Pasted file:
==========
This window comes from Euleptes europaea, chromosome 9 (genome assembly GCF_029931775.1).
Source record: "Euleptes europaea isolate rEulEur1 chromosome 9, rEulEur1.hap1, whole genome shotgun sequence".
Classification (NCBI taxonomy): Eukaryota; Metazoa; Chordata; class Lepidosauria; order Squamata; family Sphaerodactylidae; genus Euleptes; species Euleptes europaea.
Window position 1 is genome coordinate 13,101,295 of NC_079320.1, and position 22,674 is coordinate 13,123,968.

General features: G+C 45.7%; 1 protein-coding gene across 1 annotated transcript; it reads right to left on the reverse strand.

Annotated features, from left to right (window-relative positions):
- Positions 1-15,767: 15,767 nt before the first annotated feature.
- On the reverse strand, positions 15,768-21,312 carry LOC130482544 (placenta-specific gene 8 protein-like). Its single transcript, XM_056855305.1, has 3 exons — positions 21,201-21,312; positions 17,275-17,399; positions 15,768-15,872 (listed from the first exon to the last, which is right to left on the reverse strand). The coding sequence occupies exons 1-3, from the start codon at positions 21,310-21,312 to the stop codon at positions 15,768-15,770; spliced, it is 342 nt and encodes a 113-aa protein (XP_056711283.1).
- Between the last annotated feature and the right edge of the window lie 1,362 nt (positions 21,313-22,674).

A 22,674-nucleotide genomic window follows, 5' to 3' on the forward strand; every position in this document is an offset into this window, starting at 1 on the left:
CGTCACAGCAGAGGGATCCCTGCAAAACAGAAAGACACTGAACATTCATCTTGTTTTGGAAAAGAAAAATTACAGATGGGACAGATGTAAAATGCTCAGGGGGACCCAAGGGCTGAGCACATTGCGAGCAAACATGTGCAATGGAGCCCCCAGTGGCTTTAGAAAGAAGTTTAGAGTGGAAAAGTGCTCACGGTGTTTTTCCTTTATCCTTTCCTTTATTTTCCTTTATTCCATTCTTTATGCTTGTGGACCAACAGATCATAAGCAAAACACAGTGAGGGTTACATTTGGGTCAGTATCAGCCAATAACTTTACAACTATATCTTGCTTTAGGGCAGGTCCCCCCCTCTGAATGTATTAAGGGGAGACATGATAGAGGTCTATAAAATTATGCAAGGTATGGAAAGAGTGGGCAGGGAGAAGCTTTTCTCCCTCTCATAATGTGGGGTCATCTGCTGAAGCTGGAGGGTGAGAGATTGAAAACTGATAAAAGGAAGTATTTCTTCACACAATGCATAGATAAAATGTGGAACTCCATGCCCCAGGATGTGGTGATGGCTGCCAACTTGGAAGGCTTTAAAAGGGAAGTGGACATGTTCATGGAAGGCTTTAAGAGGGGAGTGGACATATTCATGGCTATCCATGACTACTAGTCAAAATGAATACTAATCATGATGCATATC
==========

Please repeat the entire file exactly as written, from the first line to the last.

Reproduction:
This window comes from Euleptes europaea, chromosome 9 (genome assembly GCF_029931775.1).
Source record: "Euleptes europaea isolate rEulEur1 chromosome 9, rEulEur1.hap1, whole genome shotgun sequence".
Classification (NCBI taxonomy): Eukaryota; Metazoa; Chordata; class Lepidosauria; order Squamata; family Sphaerodactylidae; genus Euleptes; species Euleptes europaea.
Window position 1 is genome coordinate 13,101,295 of NC_079320.1, and position 22,674 is coordinate 13,123,968.

General features: G+C 45.7%; 1 protein-coding gene across 1 annotated transcript; it reads right to left on the reverse strand.

Annotated features, from left to right (window-relative positions):
- Positions 1-15,767: 15,767 nt before the first annotated feature.
- On the reverse strand, positions 15,768-21,312 carry LOC130482544 (placenta-specific gene 8 protein-like). Its single transcript, XM_056855305.1, has 3 exons — positions 21,201-21,312; positions 17,275-17,399; positions 15,768-15,872 (listed from the first exon to the last, which is right to left on the reverse strand). The coding sequence occupies exons 1-3, from the start codon at positions 21,310-21,312 to the stop codon at positions 15,768-15,770; spliced, it is 342 nt and encodes a 113-aa protein (XP_056711283.1).
- Between the last annotated feature and the right edge of the window lie 1,362 nt (positions 21,313-22,674).

A 22,674-nucleotide genomic window follows, 5' to 3' on the forward strand; every position in this document is an offset into this window, starting at 1 on the left:
CGTCACAGCAGAGGGATCCCTGCAAAACAGAAAGACACTGAACATTCATCTTGTTTTGGAAAAGAAAAATTACAGATGGGACAGATGTAAAATGCTCAGGGGGACCCAAGGGCTGAGCACATTGCGAGCAAACATGTGCAATGGAGCCCCCAGTGGCTTTAGAAAGAAGTTTAGAGTGGAAAAGTGCTCACGGTGTTTTTCCTTTATCCTTTCCTTTATTTTCCTTTATTCCATTCTTTATGCTTGTGGACCAACAGATCATAAGCAAAACACAGTGAGGGTTACATTTGGGTCAGTATCAGCCAATAACTTTACAACTATATCTTGCTTTAGGGCAGGTCCCCCCCTCTGAATGTATTAAGGGGAGACATGATAGAGGTCTATAAAATTATGCAAGGTATGGAAAGAGTGGGCAGGGAGAAGCTTTTCTCCCTCTCATAATGTGGGGTCATCTGCTGAAGCTGGAGGGTGAGAGATTGAAAACTGATAAAAGGAAGTATTTCTTCACACAATGCATAGATAAAATGTGGAACTCCATGCCCCAGGATGTGGTGATGGCTGCCAACTTGGAAGGCTTTAAAAGGGAAGTGGACATGTTCATGGAAGGCTTTAAGAGGGGAGTGGACATATTCATGGCTATCCATGACTACTAGTCAAAATGAATACTAATCATGATGCATATC